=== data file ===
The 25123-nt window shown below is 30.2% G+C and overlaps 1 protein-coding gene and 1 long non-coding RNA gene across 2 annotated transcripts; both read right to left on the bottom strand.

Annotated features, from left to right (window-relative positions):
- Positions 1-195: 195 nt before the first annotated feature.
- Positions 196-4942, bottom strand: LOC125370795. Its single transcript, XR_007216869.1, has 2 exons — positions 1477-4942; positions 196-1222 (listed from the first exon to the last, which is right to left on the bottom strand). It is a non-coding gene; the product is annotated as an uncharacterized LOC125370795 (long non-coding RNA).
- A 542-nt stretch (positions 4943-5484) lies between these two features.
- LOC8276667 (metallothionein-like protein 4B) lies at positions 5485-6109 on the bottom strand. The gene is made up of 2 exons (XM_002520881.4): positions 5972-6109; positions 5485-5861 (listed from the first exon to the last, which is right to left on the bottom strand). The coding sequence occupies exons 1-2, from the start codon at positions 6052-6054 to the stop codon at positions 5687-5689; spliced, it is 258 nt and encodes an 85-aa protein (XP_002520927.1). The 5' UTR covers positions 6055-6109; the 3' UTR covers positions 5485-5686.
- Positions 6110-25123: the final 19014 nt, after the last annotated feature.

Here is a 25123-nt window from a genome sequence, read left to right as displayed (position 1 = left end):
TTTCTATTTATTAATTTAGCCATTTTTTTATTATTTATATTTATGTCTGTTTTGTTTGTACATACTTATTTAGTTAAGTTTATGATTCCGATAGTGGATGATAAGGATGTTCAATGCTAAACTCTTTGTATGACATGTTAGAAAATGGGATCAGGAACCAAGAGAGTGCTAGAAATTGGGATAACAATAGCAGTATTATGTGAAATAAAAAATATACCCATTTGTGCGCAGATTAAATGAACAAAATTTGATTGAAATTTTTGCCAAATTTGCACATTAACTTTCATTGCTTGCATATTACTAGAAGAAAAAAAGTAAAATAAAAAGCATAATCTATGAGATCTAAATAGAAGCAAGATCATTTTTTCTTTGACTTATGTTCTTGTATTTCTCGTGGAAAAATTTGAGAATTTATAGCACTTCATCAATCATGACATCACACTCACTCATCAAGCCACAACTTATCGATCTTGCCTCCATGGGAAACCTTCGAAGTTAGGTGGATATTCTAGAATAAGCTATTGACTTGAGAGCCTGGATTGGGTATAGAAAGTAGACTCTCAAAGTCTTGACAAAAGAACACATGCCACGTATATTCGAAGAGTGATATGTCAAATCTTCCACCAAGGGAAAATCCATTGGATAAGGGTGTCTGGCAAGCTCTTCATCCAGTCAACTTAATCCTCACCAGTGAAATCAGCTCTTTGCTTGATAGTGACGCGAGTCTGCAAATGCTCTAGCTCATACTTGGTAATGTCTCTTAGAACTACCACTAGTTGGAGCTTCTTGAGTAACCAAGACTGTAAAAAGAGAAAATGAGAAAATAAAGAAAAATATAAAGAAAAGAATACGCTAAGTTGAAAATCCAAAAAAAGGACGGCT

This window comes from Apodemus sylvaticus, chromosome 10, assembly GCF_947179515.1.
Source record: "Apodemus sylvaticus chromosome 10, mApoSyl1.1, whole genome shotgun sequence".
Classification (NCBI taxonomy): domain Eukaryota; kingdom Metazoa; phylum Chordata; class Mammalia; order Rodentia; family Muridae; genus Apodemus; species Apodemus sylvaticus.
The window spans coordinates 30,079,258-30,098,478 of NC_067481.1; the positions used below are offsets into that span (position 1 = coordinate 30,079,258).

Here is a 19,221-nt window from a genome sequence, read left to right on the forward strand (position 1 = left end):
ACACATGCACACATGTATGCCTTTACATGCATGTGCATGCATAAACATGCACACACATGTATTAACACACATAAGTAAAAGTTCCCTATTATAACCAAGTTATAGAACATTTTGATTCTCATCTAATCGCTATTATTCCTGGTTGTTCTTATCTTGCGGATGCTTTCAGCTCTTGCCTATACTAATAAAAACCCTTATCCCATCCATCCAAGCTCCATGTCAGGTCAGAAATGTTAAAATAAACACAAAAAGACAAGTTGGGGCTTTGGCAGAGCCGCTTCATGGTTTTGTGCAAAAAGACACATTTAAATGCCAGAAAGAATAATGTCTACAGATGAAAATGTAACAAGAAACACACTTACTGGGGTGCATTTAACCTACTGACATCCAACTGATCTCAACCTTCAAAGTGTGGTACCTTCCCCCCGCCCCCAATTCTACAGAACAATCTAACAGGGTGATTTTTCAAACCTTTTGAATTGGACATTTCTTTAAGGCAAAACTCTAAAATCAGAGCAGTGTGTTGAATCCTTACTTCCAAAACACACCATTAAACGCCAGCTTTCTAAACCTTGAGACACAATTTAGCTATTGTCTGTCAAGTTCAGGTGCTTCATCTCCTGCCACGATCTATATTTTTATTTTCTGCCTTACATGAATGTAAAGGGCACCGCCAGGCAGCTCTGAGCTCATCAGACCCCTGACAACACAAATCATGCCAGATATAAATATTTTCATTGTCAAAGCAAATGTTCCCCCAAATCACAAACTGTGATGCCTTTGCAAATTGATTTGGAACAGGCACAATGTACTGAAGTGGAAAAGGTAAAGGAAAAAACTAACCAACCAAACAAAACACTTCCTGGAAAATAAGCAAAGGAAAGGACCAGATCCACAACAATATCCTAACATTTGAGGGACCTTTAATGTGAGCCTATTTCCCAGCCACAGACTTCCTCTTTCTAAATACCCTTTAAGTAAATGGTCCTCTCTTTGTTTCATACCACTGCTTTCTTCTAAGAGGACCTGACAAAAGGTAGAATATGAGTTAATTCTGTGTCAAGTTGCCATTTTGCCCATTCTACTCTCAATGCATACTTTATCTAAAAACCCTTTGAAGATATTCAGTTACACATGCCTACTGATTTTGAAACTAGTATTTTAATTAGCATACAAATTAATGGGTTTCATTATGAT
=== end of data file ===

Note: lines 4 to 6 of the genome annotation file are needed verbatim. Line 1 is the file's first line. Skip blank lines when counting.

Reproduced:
- Positions 196-4942, bottom strand: LOC125370795. Its single transcript, XR_007216869.1, has 2 exons — positions 1477-4942; positions 196-1222 (listed from the first exon to the last, which is right to left on the bottom strand). It is a non-coding gene; the product is annotated as an uncharacterized LOC125370795 (long non-coding RNA).
- A 542-nt stretch (positions 4943-5484) lies between these two features.
- LOC8276667 (metallothionein-like protein 4B) lies at positions 5485-6109 on the bottom strand. The gene is made up of 2 exons (XM_002520881.4): positions 5972-6109; positions 5485-5861 (listed from the first exon to the last, which is right to left on the bottom strand). The coding sequence occupies exons 1-2, from the start codon at positions 6052-6054 to the stop codon at positions 5687-5689; spliced, it is 258 nt and encodes an 85-aa protein (XP_002520927.1). The 5' UTR covers positions 6055-6109; the 3' UTR covers positions 5485-5686.